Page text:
Review: The Late Great Planet Church, Volume One, presented by NiceneCouncil.com
The Late Great Planet Church (volume one) is a well-structured and easy-to-watch dvd presentation that gathers together the insights of several notable scholars and pastors, most of whom were formerly committed dispensationalists, specifically on the rise of dispensationalism and the often dubious nature of its history during its formative years. It continues with more recent trends, including both the â€œrevised dispensationalismâ€ championed by Charles Ryrie, and the â€œprogressive dispensationalismâ€ of such scholars as Darrell Bock and Craig Blaising. By the end of the dvd, the viewer will be well-acquainted with the basic history of the entire movement.
What the dvd is not, however, is a detailed explanation of all that dispensationalism actually teaches, or a scriptural critique or rebuttal. In the course of the historical narrative, the viewer will pick up a basic idea of the central themes and problems in the dispensational worldview (e.g. a rigorous distinction between Israel and the Church, an elaborately-developed eschatology upon which an entire theology is built, rather than an eschatology grounded in a prior, comprehensive theological understanding, etc.); and furthermore, he will come away with some of the major differences between early dispensationalism (Darby and the Plymouth Brethren), classical dispensationalism (Scofield and Lewis Sperry Chafer), revised dispensationalism (Ryrie and Walvoord), and progressive dispensationalism (Bock and Blaising). However, the minutia of the system are never laid out in clear detail; rather, the big ideas are given in broad, overarching terms, and the scriptural truths either to confirm or refute these motifs are generally not provided.
Of course, this is no doubt because the dvd in question is volume one, and is intended to lay the groundwork for a thoroughgoing biblical critique in volume two. I eagerly anticipate the arrival of the second volume: those who have watched the excellent defense of the doctrines of grace produced by the same team (Amazing Grace: the History and Theology of Calvinism) will doubtless share the same optimism that the forthcoming scriptural critique will be clear and compelling.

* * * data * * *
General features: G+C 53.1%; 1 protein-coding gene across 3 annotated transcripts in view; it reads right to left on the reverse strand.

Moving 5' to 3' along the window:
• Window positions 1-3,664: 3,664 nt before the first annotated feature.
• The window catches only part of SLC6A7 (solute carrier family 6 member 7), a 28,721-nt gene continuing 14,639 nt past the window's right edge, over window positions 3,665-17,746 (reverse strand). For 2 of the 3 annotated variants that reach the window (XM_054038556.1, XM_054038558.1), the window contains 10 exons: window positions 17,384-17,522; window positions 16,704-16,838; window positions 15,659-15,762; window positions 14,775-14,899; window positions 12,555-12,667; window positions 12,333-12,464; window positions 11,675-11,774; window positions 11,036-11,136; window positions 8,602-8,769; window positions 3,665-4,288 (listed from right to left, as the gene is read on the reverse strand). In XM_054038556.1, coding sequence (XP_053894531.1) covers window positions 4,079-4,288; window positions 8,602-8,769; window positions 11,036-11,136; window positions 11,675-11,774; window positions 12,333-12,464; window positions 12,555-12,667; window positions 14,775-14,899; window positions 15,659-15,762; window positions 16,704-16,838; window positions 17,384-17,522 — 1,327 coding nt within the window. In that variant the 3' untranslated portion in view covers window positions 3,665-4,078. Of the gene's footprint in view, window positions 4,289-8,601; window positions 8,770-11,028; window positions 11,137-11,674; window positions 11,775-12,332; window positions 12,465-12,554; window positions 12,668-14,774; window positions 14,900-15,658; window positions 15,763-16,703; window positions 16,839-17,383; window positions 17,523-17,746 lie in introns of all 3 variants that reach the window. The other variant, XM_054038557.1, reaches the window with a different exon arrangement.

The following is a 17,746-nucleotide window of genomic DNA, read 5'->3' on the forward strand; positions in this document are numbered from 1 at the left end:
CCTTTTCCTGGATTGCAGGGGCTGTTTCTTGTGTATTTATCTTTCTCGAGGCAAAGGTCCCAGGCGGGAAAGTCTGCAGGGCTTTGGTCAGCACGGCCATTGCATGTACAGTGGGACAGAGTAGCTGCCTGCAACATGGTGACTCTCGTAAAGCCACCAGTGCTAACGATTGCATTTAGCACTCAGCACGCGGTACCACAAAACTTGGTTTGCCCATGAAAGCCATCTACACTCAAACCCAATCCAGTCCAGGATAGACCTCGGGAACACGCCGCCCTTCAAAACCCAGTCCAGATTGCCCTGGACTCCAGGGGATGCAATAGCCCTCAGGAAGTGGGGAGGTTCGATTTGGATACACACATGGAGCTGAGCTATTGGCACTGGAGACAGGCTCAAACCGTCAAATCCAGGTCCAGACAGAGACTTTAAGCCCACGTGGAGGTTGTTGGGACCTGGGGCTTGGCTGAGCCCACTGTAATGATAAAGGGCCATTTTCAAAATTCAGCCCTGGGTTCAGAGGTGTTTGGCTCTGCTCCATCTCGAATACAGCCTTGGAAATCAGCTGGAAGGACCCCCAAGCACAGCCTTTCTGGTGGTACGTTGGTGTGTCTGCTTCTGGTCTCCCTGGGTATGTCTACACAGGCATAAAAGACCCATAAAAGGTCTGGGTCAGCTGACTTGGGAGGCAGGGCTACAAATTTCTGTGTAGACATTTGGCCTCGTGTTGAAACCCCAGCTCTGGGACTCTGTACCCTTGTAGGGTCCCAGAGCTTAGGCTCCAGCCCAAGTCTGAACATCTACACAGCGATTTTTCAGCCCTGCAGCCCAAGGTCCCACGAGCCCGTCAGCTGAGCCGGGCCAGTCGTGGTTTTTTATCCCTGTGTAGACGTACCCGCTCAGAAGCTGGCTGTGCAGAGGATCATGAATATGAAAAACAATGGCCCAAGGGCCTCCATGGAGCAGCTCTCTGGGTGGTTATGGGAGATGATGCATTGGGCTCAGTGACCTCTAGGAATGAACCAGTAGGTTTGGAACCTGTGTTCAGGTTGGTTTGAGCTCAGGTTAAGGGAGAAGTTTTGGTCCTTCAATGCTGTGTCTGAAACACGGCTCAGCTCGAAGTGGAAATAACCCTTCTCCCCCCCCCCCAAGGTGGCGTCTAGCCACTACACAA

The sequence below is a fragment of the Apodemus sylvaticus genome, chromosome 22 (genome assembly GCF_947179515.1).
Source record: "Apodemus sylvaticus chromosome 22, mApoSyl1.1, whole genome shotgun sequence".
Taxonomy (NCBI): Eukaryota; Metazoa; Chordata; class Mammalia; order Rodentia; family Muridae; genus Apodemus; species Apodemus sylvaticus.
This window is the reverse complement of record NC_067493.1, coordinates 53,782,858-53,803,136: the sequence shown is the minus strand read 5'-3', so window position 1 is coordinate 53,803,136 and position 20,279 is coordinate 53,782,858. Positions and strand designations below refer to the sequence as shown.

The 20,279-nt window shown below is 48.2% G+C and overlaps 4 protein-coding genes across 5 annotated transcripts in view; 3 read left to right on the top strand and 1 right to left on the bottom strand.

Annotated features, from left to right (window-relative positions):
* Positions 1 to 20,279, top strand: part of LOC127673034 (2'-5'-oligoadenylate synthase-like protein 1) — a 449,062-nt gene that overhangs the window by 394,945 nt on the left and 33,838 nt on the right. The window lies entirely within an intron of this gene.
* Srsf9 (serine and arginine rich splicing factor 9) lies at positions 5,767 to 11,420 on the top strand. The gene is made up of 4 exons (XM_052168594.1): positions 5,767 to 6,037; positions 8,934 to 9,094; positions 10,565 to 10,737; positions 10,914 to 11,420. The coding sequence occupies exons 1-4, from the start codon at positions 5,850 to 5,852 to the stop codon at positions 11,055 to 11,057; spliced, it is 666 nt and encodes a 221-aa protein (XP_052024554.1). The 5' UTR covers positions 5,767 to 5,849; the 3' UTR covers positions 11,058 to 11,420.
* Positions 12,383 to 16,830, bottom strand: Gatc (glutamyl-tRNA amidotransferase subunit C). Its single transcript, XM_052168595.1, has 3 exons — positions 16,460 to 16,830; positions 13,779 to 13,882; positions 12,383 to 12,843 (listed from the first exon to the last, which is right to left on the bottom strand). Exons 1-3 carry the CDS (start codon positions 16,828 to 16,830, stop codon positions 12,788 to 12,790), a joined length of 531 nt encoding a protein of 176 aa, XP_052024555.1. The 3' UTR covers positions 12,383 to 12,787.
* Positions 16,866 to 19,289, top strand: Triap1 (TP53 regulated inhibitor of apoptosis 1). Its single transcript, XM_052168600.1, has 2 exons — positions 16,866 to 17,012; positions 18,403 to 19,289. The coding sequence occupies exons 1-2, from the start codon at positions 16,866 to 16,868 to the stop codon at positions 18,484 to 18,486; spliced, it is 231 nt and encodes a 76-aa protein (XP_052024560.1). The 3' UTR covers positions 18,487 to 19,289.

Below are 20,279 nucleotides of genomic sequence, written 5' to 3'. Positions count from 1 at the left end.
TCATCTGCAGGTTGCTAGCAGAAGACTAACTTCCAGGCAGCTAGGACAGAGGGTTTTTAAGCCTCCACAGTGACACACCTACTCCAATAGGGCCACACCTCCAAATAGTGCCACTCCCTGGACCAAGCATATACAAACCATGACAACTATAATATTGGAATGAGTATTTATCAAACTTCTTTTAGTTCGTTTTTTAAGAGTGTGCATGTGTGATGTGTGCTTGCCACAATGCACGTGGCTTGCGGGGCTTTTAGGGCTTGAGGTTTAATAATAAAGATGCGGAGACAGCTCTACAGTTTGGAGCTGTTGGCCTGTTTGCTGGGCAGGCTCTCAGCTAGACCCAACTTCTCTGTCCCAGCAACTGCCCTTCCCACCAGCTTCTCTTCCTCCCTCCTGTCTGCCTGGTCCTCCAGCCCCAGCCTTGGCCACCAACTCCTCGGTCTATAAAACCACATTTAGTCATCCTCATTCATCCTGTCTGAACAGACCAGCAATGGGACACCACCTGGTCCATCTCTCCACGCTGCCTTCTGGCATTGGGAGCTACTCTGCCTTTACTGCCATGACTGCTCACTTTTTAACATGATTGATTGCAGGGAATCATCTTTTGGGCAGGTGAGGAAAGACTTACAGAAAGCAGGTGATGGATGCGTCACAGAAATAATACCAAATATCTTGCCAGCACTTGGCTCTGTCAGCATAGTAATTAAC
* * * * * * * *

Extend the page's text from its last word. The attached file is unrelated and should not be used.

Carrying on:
But what will the viewer gain specifically from this first volume? First of all, it will likely be an eye-opening account of the doctrinal and moral foibles of the founders of dispensational thought. Particularly enlightening was the early dispensationalists' self-attested disregard for the first eighteen hundred years of church history, which basically contained nothing of doctrinal profit for the modern church, as God had not been pleased to enlighten them with the necessary truths to understand the entire content of the bible. Spurgeon's reaction to Darby and the Plymouth Brethren was also instructive, as was the simultaneity of the rise of many eschatologically-based cults such as Adventism and Mormonism, in the days of dispensationalism's birth. The discussion could easily have become bogged down in guilt-by-association and ad-hominem attacks, but a couple qualifying statements of intention in the midst of some of the rather sordid history help to ameliorate that impression.
Overall, the tone strives to be gracious to and understanding of those still adhering to dispensational beliefs; but the anti-dispensational position of all the speakers is patently clear from the beginning. This is not necessarily a bad thing â€“ in fact, it gives a commendable air of straightforward candidness â€“ but the fact that most of the scriptural argumentation is left for the next volume leaves a bit of a disjunct: one may certainly see that the producers are against dispensationalism, but they may not always see why, at least not in all the particulars.
In sum, this dvd may be very eye-opening, and it should certainly cause many sincere Christians who have been steeped in dispensationalism to begin questioning the validity of their position; but it will not provide all the answers to the questions it raises. I would certainly recommend it to give away to dispensational friends, but it would be much more effective coming from someone who is knowledgeable enough to discuss the teachings of dispensationalism in light of the scripture passages pertaining to those teachings, and who has the kind of relationship conducive to such a discussion. Otherwise, it may be very helpful to wait for the second volume, and make use of the two together.
The Late Great Planet Church: available at Monergism Books.